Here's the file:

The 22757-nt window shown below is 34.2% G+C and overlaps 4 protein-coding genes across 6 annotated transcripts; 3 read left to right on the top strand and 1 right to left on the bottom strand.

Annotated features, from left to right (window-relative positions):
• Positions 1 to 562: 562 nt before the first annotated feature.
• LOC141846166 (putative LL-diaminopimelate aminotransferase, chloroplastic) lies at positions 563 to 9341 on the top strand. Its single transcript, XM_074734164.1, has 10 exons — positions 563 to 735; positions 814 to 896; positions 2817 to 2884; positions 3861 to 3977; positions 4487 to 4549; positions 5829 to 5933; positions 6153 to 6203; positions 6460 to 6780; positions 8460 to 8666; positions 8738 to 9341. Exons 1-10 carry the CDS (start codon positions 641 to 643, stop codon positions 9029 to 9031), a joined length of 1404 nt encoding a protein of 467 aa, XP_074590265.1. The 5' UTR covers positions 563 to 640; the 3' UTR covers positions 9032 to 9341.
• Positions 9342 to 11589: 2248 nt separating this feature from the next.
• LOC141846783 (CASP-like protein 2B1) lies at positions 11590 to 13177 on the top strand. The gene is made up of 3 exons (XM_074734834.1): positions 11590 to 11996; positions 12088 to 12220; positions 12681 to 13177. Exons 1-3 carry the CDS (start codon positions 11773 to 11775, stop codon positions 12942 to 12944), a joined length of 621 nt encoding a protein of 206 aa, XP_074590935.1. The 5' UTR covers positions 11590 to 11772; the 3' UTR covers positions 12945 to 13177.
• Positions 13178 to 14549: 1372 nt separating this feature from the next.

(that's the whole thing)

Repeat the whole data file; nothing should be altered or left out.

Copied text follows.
The 22757-nt window shown below is 34.2% G+C and overlaps 4 protein-coding genes across 6 annotated transcripts; 3 read left to right on the top strand and 1 right to left on the bottom strand.

Annotated features, from left to right (window-relative positions):
• Positions 1 to 562: 562 nt before the first annotated feature.
• LOC141846166 (putative LL-diaminopimelate aminotransferase, chloroplastic) lies at positions 563 to 9341 on the top strand. Its single transcript, XM_074734164.1, has 10 exons — positions 563 to 735; positions 814 to 896; positions 2817 to 2884; positions 3861 to 3977; positions 4487 to 4549; positions 5829 to 5933; positions 6153 to 6203; positions 6460 to 6780; positions 8460 to 8666; positions 8738 to 9341. Exons 1-10 carry the CDS (start codon positions 641 to 643, stop codon positions 9029 to 9031), a joined length of 1404 nt encoding a protein of 467 aa, XP_074590265.1. The 5' UTR covers positions 563 to 640; the 3' UTR covers positions 9032 to 9341.
• Positions 9342 to 11589: 2248 nt separating this feature from the next.
• LOC141846783 (CASP-like protein 2B1) lies at positions 11590 to 13177 on the top strand. The gene is made up of 3 exons (XM_074734834.1): positions 11590 to 11996; positions 12088 to 12220; positions 12681 to 13177. Exons 1-3 carry the CDS (start codon positions 11773 to 11775, stop codon positions 12942 to 12944), a joined length of 621 nt encoding a protein of 206 aa, XP_074590935.1. The 5' UTR covers positions 11590 to 11772; the 3' UTR covers positions 12945 to 13177.
• Positions 13178 to 14549: 1372 nt separating this feature from the next.